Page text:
As Kim, Rhea Seehorn too is given her best showcase to date. When she shows up at the dentists’ office Jimmy is hoping to purchase and refurbish into their shared workspace following her Mesa Verde meeting, she seems out of it, even distraught—shortsighted to the left of the frame, boxed in by the graphically intense double rectangles of the office’s dual doors and the inescapable square-panel windows, all of which contrast strongly with the springy spiral of her ponytail. But she’s not upset, she’s overwhelmed with happiness, since she thinks she knocked the meeting out of the park. Watching her transform into an excited kid before our eyes after a season and a half of workaholic reserve and frustrated ambition, running on and on with glee as she brags to her boyfriend and semi-partner about her success, the shortsighting switching from a visual metaphor for isolation to a method of bringing her closer to Jimmy than ever…it’s joyous and touching and, ultimately, heartbreaking, since no good can come of hitching her star to this man’s wagon.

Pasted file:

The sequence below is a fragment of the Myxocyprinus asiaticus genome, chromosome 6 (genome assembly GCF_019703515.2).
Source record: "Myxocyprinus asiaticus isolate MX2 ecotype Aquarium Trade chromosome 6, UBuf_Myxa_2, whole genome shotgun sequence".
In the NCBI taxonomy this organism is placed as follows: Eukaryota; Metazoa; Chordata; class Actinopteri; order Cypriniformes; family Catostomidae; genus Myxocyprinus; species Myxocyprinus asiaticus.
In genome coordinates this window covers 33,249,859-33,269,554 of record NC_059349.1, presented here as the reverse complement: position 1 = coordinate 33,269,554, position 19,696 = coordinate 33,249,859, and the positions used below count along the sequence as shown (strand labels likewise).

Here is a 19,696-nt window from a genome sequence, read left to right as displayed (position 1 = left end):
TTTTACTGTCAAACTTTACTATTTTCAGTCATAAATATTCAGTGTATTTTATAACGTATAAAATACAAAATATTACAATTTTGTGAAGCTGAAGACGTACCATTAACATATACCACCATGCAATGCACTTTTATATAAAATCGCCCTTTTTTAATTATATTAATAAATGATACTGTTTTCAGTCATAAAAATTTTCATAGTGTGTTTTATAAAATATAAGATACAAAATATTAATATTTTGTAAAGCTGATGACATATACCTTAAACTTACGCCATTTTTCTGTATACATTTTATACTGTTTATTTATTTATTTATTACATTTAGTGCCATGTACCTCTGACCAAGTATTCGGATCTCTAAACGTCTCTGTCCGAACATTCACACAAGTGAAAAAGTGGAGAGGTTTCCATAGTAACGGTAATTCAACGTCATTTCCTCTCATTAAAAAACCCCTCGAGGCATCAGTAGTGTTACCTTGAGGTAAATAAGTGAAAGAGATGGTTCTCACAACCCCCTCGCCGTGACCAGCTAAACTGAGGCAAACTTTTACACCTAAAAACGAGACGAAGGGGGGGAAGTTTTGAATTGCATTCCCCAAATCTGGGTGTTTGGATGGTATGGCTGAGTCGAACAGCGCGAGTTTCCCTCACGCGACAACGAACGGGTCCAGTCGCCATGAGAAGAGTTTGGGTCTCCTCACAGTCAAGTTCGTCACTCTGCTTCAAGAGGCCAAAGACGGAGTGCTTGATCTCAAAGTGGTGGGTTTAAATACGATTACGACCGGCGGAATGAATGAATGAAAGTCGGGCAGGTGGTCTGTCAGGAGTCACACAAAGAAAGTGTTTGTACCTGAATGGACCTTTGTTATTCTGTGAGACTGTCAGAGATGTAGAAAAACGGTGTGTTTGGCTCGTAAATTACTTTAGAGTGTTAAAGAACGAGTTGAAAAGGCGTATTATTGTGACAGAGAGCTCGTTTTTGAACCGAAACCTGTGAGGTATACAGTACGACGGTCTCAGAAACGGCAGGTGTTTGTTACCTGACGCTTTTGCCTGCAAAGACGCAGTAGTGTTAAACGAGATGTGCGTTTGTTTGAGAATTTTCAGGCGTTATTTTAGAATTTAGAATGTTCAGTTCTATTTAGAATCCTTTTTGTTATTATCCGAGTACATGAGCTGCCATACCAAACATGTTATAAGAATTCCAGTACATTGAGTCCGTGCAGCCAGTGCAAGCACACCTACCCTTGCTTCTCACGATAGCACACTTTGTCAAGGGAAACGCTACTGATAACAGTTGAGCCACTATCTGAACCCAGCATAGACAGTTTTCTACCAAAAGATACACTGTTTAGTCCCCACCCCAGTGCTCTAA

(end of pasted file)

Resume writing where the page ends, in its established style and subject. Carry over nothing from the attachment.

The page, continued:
Yet another masterful performance is in the offing as well. Howard comes to Chuck’s house—where, as always, the man is alone in the dark, lit like a damn Dutch Master—hat in hand, begging the senior partner for his help in convincing Mesa Verde to stay. The talk in front of McGill’s double doors to the outside world, the sunlight hitting their profiles as if lighting their edges on fire; they talk through the mirror on the door of Chuck’s closet as he picks out his best, non-tinfoil-lined suit and insists on coming into the office and dealing with the matter directly, lights on, cellphones in hand. An overhead shot shows his car pulling into the circular driveway for the firm. A high-angled view of his cavernous office makes him look small compared to the vast blue edifice his talent once helped construct. The trademark diagonals of the big HHM staircase force him to zig and zag his way through a firm full of lookie-lous, reacting to his presence in the office in the middle of the day with disbelief. Finally, the lighted arches of the conference-room table set the stage for his triumphant sales pitch, a masterpiece of reverse psychology in which he facetiously encourages the bank to go with Kim, since an old man like him is too hopelessly mired in his decades of meticulous study of and experience in banking law to keep up with the new kids. The speech is so clever and funny, and such a breakthrough for a character you’re pulling for to transcend his mental-health issues despite all he’s done to impede our heroes, that Howard says it best: “Chuck, that was amazing.” It really was.